Brnovich: Navigating a maze of more than 50 different notification jurisdictions can be difficult for a company dealing with a data breach. However, the proposals Congress has offered for a national solution so far would actually undermine the strong consumer protections many states already have in place, including those in Arizona. For example, one of the recently proposed bills entirely pre-empts the attorneys general notification requirements included in various state laws, but then offers a much narrower requirement in its place. Thus, if the bill were to be adopted, many state attorneys general would receive far fewer notifications of data breaches, inhibiting their ability to investigate, identify hackers, and offer protections to their citizens. Transparency and prompt notification to both the consumer and the state attorneys general’s offices are key components to any data breach policy, and anything less is unacceptable. The premise of a national solution may sound appealing because it could provide a consistent and reliable notification process for both consumers and businesses, but my priority will always be to ensure Arizona consumers are protected. My hope is to use the CWAG Conference in May as a forum for attorneys general to discuss and collaborate on this complex issue.
The Privacy Advisor: The Arizona attorneys general’s office recently held a joint conference in Phoenix with the Federal Trade Commission, focusing on, among other things, how your office can work with the FTC to protect consumers and businesses, including educating them about scams and computer hacking. States often join forces with the FTC on privacy and data security matters. What role does collaboration with the FTC play in your office’s consumer protection and enforcement efforts?
Brnovich: We appreciate the ability to fight fraud alongside our federal partners at the FTC. In 2015 and 2016, in partnership with the FTC and other states, we were able to shut down four sham cancer charities that had collected over $180 million from consumers but had only given pennies on the dollar to cancer victims. We’re also improving our information-sharing with the FTC, which will allow our offices to better root out and eliminate consumer fraud in Arizona and nationwide.
One recent FTC initiative that we’ve been supporting is the Class Action Fairness Project. Our office has led bipartisan efforts to protect consumers from being abused in connection with class action settlements, and we are excited that the FTC is also seeking to improve this process for consumers.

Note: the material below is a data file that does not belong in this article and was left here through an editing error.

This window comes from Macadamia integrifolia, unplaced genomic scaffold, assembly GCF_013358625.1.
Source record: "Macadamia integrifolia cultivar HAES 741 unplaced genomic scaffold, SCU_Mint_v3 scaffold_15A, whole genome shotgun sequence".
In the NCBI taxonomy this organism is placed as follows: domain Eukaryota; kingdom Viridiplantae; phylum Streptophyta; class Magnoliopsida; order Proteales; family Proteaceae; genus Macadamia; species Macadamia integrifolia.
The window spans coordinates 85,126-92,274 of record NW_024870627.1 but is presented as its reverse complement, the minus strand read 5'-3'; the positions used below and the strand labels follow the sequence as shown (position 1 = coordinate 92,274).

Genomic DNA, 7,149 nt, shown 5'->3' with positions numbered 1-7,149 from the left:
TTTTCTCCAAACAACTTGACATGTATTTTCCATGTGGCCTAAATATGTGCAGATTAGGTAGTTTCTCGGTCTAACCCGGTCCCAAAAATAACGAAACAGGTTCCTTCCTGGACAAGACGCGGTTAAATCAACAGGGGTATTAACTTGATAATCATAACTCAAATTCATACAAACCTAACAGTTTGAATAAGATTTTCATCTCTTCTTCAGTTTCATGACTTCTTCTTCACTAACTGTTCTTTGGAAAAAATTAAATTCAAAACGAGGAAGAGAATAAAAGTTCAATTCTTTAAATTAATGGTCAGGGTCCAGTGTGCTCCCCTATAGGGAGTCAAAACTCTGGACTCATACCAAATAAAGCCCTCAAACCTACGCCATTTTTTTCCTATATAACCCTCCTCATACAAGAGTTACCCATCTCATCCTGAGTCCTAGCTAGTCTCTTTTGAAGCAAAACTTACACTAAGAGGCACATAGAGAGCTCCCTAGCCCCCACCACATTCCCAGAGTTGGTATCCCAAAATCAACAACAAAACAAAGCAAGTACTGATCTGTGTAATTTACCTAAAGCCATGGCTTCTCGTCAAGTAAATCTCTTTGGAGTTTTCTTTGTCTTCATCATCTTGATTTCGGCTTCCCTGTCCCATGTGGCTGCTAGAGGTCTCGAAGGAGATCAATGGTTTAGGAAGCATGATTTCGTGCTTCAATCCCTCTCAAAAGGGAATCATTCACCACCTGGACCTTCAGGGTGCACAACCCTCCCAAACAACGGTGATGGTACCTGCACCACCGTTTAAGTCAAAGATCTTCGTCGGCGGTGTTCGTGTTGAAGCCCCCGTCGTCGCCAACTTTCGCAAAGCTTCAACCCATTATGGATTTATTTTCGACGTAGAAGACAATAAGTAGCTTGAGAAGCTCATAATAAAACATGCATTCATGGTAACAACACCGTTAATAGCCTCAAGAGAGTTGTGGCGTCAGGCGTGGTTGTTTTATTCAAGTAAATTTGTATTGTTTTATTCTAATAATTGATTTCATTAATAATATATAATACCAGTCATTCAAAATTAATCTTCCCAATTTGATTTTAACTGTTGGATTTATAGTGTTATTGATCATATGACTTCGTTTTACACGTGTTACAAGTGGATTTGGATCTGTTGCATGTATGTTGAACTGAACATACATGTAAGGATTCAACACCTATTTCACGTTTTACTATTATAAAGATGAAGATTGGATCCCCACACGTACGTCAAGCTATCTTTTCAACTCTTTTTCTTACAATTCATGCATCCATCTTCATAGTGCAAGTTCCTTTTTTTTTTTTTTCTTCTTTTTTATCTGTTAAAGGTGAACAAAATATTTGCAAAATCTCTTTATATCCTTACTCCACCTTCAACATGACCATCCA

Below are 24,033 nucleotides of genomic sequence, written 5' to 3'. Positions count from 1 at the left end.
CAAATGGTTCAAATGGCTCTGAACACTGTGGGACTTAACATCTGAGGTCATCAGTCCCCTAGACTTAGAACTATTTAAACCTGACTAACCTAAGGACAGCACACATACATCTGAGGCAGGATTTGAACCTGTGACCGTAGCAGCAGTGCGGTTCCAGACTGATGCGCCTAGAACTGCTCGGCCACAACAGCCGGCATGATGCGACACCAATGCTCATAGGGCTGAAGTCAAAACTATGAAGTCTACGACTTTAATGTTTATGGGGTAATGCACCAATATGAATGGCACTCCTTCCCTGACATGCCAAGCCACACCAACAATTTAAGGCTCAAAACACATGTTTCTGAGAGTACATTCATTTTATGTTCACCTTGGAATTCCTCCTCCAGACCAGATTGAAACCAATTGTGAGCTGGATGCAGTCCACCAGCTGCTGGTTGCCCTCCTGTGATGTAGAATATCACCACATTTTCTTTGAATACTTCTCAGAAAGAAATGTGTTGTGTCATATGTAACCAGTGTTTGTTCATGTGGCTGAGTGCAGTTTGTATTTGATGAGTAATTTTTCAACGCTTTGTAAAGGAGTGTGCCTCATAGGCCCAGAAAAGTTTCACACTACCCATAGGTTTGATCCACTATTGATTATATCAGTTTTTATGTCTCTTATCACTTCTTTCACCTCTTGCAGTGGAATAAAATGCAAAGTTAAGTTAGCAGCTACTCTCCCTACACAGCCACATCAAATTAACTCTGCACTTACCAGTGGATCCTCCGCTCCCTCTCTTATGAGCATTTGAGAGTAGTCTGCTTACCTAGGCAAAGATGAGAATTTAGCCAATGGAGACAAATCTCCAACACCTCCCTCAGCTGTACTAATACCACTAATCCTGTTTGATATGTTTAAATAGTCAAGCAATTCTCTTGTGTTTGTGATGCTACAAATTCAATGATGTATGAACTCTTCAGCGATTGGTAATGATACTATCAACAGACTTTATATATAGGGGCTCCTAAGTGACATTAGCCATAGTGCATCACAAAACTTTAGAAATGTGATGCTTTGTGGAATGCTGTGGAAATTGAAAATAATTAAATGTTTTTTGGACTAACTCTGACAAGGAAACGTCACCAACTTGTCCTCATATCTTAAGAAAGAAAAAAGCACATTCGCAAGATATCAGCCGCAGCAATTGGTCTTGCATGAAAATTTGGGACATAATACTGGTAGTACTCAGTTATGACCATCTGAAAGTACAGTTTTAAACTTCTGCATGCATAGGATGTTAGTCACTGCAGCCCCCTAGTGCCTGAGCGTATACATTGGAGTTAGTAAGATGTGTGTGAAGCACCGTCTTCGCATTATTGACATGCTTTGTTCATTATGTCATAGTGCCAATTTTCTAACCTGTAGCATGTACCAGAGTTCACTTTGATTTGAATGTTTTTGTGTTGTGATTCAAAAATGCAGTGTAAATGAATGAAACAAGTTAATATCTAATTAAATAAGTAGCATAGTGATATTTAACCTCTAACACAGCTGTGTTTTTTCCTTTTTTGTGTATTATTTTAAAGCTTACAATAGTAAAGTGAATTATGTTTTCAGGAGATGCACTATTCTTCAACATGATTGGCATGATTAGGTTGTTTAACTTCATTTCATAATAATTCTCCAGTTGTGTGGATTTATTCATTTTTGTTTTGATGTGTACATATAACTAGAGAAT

The Privacy Advisor: You recently joined over a dozen other states in asking the U.S. Supreme Court to review a settlement between Google and a class of users who alleged that the company sold their search terms containing personally identifiable information to advertisers. The class members would not receive any portion of the $8.5 million settlement, which would go to the attorneys and cy pres recipients from five organizations. You have also intervened in other class action settlements that you alleged did not adequately compensate consumers, including one in New Jersey in February. Have you found that cy pres arrangements and other settlements providing minimal relief to consumers have been problematic in privacy suits and in other areas?
Brnovich: Class-action settlement abuse is a major concern, and something we are leading a national, bipartisan effort to fight. It is important to remember the money that changes hands in a class-action settlement comes from class members releasing their claims. With that in mind, we gather these large coalitions of states to make sure that when consumers have their claims released, they get their fair share of the settlement value in return. Too often in privacy cases, we see large tech companies settle privacy actions in a way that releases tens or hundreds of millions of consumer claims in exchange for millions of dollars, and yet through cy pres divert all the money to universities or other third parties, leaving consumers with released claims and no direct benefit. Given that privacy violations often touch large numbers of people, we are particularly concerned about cy pres in these cases.